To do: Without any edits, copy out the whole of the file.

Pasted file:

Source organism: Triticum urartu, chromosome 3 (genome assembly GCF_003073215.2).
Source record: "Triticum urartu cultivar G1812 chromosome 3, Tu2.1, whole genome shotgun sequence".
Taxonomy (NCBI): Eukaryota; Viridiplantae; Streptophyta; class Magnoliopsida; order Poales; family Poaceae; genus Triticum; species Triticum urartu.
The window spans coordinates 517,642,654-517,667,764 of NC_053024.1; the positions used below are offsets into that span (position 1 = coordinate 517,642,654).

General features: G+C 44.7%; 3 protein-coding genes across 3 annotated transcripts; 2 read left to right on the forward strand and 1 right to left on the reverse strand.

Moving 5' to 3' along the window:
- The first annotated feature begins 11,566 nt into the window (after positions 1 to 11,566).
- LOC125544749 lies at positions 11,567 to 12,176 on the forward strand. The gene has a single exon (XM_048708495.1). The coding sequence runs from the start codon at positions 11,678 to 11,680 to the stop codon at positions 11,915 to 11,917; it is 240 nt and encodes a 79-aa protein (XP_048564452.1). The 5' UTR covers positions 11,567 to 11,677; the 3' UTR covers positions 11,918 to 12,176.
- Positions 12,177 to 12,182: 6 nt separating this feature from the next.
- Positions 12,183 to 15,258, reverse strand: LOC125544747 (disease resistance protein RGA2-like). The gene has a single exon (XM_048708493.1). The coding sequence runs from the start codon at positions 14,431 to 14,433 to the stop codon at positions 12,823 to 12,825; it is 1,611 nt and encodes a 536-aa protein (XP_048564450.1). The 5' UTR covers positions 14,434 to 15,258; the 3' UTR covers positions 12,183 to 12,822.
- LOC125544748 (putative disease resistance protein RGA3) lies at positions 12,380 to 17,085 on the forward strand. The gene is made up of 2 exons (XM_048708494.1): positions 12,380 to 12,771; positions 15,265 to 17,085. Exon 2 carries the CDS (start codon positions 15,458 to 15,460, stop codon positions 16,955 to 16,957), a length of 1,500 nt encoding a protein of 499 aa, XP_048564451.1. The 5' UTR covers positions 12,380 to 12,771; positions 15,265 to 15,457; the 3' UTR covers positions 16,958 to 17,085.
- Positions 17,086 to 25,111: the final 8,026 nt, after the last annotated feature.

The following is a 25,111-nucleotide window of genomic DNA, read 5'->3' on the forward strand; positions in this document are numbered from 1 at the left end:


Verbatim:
Source organism: Triticum urartu, chromosome 3 (genome assembly GCF_003073215.2).
Source record: "Triticum urartu cultivar G1812 chromosome 3, Tu2.1, whole genome shotgun sequence".
Taxonomy (NCBI): Eukaryota; Viridiplantae; Streptophyta; class Magnoliopsida; order Poales; family Poaceae; genus Triticum; species Triticum urartu.
The window spans coordinates 517,642,654-517,667,764 of NC_053024.1; the positions used below are offsets into that span (position 1 = coordinate 517,642,654).

General features: G+C 44.7%; 3 protein-coding genes across 3 annotated transcripts; 2 read left to right on the forward strand and 1 right to left on the reverse strand.

Moving 5' to 3' along the window:
- The first annotated feature begins 11,566 nt into the window (after positions 1 to 11,566).
- LOC125544749 lies at positions 11,567 to 12,176 on the forward strand. The gene has a single exon (XM_048708495.1). The coding sequence runs from the start codon at positions 11,678 to 11,680 to the stop codon at positions 11,915 to 11,917; it is 240 nt and encodes a 79-aa protein (XP_048564452.1). The 5' UTR covers positions 11,567 to 11,677; the 3' UTR covers positions 11,918 to 12,176.
- Positions 12,177 to 12,182: 6 nt separating this feature from the next.
- Positions 12,183 to 15,258, reverse strand: LOC125544747 (disease resistance protein RGA2-like). The gene has a single exon (XM_048708493.1). The coding sequence runs from the start codon at positions 14,431 to 14,433 to the stop codon at positions 12,823 to 12,825; it is 1,611 nt and encodes a 536-aa protein (XP_048564450.1). The 5' UTR covers positions 14,434 to 15,258; the 3' UTR covers positions 12,183 to 12,822.
- LOC125544748 (putative disease resistance protein RGA3) lies at positions 12,380 to 17,085 on the forward strand. The gene is made up of 2 exons (XM_048708494.1): positions 12,380 to 12,771; positions 15,265 to 17,085. Exon 2 carries the CDS (start codon positions 15,458 to 15,460, stop codon positions 16,955 to 16,957), a length of 1,500 nt encoding a protein of 499 aa, XP_048564451.1. The 5' UTR covers positions 12,380 to 12,771; positions 15,265 to 15,457; the 3' UTR covers positions 16,958 to 17,085.
- Positions 17,086 to 25,111: the final 8,026 nt, after the last annotated feature.

The following is a 25,111-nucleotide window of genomic DNA, read 5'->3' on the forward strand; positions in this document are numbered from 1 at the left end: